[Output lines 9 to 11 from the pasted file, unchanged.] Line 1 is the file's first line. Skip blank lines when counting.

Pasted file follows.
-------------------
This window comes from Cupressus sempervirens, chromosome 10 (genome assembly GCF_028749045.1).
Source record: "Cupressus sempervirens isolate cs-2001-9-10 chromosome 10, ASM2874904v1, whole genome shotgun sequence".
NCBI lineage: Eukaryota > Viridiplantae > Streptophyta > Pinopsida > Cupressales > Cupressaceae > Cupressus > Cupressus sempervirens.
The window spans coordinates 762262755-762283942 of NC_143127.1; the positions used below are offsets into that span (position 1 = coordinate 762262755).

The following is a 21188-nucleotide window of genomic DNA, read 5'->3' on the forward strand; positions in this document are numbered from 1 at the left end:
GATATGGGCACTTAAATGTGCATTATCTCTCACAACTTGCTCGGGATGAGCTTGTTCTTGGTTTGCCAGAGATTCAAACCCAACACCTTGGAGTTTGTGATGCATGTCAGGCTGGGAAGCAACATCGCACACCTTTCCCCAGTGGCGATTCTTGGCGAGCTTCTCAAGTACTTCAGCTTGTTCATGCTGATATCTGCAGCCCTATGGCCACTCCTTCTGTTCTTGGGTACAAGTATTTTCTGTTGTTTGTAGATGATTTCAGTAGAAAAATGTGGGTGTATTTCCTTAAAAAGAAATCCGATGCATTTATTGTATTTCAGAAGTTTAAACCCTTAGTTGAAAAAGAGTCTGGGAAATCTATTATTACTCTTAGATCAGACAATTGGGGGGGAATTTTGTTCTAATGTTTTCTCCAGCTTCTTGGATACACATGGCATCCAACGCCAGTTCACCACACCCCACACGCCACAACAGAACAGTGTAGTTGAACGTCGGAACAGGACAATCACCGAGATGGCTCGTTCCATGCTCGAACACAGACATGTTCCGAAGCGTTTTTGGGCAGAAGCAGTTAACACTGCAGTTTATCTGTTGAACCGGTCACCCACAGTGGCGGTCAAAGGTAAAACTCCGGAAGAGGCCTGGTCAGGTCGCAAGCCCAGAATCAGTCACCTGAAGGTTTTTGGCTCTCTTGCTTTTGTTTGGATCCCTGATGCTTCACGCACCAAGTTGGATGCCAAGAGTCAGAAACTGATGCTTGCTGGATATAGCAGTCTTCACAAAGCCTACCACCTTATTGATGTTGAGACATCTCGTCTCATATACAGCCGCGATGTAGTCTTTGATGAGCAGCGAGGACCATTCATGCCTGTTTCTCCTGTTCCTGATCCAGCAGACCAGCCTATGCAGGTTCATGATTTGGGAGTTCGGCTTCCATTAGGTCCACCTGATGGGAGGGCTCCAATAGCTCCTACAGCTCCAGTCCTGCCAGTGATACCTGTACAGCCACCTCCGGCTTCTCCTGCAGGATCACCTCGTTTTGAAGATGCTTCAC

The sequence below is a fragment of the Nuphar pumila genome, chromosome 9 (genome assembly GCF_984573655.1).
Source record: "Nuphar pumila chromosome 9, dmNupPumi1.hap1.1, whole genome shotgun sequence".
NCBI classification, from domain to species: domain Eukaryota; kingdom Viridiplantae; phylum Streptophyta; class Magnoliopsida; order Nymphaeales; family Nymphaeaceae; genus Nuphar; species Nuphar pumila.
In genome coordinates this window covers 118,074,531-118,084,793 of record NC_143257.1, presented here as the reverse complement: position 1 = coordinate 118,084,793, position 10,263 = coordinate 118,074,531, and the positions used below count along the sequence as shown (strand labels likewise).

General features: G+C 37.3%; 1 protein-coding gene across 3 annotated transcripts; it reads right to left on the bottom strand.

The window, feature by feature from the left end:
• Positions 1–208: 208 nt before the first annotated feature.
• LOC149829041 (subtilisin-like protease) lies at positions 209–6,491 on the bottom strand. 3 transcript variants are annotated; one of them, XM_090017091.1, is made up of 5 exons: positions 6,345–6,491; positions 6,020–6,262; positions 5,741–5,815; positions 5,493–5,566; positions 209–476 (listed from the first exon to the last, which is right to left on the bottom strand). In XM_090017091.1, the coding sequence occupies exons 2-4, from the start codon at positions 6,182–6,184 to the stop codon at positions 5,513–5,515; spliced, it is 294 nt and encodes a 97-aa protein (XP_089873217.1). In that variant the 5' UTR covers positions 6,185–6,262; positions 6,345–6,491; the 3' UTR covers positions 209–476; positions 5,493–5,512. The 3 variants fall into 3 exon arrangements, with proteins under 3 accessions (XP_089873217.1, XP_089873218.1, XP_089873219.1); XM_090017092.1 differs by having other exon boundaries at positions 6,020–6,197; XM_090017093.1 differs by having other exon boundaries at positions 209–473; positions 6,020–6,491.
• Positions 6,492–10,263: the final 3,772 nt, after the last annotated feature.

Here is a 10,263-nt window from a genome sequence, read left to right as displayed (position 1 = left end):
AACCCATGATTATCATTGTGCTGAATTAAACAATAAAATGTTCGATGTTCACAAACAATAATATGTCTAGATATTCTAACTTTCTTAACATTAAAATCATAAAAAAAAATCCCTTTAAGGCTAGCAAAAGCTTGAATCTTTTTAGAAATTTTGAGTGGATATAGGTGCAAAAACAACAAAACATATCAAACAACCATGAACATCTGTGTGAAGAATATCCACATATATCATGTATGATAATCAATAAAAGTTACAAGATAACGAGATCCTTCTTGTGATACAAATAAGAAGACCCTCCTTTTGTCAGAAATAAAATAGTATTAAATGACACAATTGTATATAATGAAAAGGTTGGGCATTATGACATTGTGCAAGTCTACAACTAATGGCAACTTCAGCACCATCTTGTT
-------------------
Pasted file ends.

NCBI classification, from domain to species: domain Eukaryota; kingdom Viridiplantae; phylum Streptophyta; class Magnoliopsida; order Nymphaeales; family Nymphaeaceae; genus Nuphar; species Nuphar pumila.
In genome coordinates this window covers 118,074,531-118,084,793 of record NC_143257.1, presented here as the reverse complement: position 1 = coordinate 118,084,793, position 10,263 = coordinate 118,074,531, and the positions used below count along the sequence as shown (strand labels likewise).

General features: G+C 37.3%; 1 protein-coding gene across 3 annotated transcripts; it reads right to left on the bottom strand.